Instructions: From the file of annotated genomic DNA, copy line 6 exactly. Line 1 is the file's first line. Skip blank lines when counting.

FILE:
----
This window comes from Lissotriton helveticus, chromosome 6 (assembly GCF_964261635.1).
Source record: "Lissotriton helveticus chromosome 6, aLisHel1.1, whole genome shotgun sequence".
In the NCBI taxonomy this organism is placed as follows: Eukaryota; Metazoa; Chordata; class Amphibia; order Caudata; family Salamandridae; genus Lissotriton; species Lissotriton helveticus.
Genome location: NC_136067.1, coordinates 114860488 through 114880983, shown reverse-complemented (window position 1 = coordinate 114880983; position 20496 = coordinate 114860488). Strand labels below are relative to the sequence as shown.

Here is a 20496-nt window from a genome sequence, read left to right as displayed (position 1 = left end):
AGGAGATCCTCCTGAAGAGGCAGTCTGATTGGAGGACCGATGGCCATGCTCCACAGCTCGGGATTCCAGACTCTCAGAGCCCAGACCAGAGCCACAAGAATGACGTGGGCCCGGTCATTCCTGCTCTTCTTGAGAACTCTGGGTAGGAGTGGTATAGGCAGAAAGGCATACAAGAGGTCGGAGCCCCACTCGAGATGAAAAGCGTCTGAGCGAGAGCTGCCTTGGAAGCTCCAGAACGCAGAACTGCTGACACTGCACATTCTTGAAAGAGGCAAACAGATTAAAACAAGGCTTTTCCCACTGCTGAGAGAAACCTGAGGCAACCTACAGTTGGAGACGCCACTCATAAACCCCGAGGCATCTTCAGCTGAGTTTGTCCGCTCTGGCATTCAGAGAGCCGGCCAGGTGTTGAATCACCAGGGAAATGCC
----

AGGAGATCCTCCTGAAGAGGCAGTCTGATTGGAGGACCGATGGCCATGCTCCACAGCTCGGGATTCCAGACTCTCAGAGCCCAGACCAGAGCCACAAGAATGACGTGGGCCCGGTCATTCCTGCTCTTCTTGAGAACTCTGGGTAGGAGTGGTATAGGCAGAAAGGCATACAAGAGGTCGGAGCCCCACTCGAGATGAAAAGCGTCTGAGCGAGAGCTGCCTTGGAAGCTCCAGAACGCAGAACTGCTGACACTGCACATTCTTGAAAGAGGCAAACAGATTAAAACAAGGCTTTTCCCACTGCTGAGAGAAACCTGAGGCAACCTACAGTTGGAGACGCCACTCATAAACCCCGAGGCATCTTCAGCTGAGTTTGTCCGCTCTGGCATTCAGAGAGCCGGCCAGGTGTTGAATCACCAGGGAAATGCC